We see open platforms and challenges for generating and surfacing solutions begin to be used for addressing development challenges.
We’ve got some good examples for models for global problem solving and partnership. We’re starting to see a shift in the organization to bring in external thinkers to lend their expertise, resources and influence to surface new and better solutions for world’s most difficult problems. The Design for UNICEF Challenge is an academic competition that engages students in developing innovative solutions to pressing development problems. The 2013 competition is conducted in collaboration with the City University of New York (CUNY). It’s currently being scaled to include academic institutions in the global south. The global innovations challenge for 72 hours is an international contest to find the best ideas around emergency and disaster relief. It’s open to anyone globally and it’s focused on the first 72 hours after disaster takes place. Hackathon has been a popular open and crowd sourcing way among programmers. In celebration of the International Day of the Girl Child, UNICEF co-organized a Hackathon with Intel for girls’ education.
The prediction is valid in the sense that solutions are being surfaced in innovative manners and they are beginning to be prototyped and tested in the field. This, however, has largely been a learning experience for the creators. We haven’t (had sufficient time to) seen these solutions actually work and address development challenges. For this reason we remain anticipatorily attentive to the how the prediction plays out in the near future.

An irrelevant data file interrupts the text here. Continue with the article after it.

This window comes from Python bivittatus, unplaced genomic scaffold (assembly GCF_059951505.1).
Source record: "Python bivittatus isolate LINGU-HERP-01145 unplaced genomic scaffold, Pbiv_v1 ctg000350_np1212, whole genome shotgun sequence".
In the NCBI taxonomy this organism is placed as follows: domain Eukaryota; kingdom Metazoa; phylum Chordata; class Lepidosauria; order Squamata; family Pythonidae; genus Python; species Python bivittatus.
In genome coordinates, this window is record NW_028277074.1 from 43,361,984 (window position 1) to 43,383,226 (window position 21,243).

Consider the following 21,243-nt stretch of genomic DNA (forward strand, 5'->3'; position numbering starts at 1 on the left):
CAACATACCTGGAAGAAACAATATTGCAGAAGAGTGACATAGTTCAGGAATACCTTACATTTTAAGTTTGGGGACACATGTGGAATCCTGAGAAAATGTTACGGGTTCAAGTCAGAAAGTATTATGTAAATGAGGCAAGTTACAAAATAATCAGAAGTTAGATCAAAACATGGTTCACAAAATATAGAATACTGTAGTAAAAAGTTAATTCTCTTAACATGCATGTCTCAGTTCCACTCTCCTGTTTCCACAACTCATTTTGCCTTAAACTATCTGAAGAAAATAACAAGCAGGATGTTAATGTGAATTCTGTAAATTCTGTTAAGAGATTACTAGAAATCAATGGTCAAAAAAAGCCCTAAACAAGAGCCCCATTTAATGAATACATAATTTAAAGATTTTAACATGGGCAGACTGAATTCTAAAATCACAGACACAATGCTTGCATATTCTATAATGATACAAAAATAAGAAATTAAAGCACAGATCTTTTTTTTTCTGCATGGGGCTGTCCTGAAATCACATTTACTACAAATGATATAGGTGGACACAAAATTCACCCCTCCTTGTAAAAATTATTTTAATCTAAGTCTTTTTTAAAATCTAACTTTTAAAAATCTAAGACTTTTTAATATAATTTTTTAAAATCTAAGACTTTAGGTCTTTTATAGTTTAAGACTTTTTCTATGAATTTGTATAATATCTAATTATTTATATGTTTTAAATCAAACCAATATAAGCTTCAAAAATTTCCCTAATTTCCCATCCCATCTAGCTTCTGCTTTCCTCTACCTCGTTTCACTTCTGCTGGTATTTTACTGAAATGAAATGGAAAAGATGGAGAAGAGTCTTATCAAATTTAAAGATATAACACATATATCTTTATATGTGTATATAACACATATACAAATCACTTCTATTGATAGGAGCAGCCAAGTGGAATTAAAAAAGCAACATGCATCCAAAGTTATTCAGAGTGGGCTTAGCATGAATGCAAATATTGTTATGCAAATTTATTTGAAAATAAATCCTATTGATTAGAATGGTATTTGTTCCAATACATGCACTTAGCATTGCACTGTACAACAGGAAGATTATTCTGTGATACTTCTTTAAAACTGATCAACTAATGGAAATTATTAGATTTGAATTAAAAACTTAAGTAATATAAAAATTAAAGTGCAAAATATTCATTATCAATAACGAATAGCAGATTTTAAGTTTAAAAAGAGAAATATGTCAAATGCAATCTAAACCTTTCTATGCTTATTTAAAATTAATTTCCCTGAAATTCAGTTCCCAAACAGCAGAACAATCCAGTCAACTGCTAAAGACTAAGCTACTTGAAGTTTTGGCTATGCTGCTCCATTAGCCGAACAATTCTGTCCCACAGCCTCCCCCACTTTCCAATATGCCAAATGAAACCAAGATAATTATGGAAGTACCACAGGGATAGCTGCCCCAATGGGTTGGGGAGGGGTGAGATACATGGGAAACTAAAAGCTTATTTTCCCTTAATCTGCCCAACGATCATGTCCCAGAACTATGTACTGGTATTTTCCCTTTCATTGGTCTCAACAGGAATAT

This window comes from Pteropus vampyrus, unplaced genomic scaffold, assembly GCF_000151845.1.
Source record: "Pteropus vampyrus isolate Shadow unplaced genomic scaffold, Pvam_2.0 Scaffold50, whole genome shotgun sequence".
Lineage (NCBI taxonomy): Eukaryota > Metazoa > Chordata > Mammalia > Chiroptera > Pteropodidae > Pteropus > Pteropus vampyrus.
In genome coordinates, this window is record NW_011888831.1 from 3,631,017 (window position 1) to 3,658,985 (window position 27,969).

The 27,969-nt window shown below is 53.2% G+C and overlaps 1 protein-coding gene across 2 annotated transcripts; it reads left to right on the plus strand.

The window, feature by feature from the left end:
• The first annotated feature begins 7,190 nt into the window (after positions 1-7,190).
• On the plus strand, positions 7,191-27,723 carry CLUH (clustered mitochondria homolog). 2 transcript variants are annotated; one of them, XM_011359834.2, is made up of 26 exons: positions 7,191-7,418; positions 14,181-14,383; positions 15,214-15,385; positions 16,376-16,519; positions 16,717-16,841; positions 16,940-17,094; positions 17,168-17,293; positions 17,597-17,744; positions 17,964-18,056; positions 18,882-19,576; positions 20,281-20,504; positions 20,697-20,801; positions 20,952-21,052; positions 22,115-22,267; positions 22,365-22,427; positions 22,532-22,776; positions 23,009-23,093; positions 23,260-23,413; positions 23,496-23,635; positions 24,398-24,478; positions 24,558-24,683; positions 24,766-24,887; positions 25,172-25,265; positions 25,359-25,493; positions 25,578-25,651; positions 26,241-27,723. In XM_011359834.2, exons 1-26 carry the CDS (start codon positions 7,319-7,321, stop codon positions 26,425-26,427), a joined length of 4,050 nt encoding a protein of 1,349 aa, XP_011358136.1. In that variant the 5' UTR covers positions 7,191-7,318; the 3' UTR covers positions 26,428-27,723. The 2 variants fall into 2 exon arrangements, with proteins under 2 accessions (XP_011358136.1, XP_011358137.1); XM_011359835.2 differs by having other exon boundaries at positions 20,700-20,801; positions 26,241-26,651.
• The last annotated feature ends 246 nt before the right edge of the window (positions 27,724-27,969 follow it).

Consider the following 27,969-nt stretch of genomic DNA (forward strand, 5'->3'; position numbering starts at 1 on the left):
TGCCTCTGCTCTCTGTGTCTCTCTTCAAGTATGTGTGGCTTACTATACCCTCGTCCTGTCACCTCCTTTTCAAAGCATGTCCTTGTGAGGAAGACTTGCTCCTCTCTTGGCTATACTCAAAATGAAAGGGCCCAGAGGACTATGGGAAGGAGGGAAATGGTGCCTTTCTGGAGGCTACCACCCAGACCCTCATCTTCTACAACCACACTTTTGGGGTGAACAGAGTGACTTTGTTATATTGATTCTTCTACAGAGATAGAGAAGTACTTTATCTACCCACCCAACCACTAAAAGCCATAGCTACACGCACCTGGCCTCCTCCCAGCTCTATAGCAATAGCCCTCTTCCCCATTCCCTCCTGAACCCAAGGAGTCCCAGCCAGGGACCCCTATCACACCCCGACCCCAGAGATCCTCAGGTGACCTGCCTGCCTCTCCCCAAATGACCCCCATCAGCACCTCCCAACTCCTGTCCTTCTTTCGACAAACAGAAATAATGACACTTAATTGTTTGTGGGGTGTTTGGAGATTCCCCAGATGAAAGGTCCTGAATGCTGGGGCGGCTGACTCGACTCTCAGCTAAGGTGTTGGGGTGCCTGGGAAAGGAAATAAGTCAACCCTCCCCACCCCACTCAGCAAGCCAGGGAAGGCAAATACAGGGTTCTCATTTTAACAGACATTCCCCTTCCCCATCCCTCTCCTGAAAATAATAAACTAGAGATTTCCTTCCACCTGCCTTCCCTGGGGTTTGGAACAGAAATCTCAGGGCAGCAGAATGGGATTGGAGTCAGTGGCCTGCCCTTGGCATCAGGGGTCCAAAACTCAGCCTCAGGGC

Big data and real-time data as drivers of more efficient programme and policy decision-making.
Almost all sectors and aspects of life (big and small) are seeing the benefit of big data and real-time data in efficient programme management and decision-making. This is especially evident in the private sectors. For companies, data on customer preference is key to retention and reduction of operational expenses. For investors, data on global market (by providers such as Bloomberg) advices where and how much to invest for maximum return.
In the development sector, big and real-time data has not been picked up (with a few exceptions like the NSA PRISM program). UNICEF’s Monitoring Results for Equity Systems (MoRES) was designed to monitor programming and enhances information flow. The World Bank also has a good data bank.
At UNICEF, we see real-time data as an essential tool for informed emergency response; we see data as an integral part to background research of project planning; and we see baseline data as a foundational step to measure innovations (and practically all programmes) reliably. So hopefully, we will soon step in an era of big and real-time data for the public sector.
My suggestions for predictions going forward: make predictions more closely time-bound (2) more quantifiable and (3) include external thinkers in the predictions, which could be fun.
Welcome your thoughts and comments. Expect new predictions for 2014 in the next few days.
Analyst, Innovation Unit, NYHQ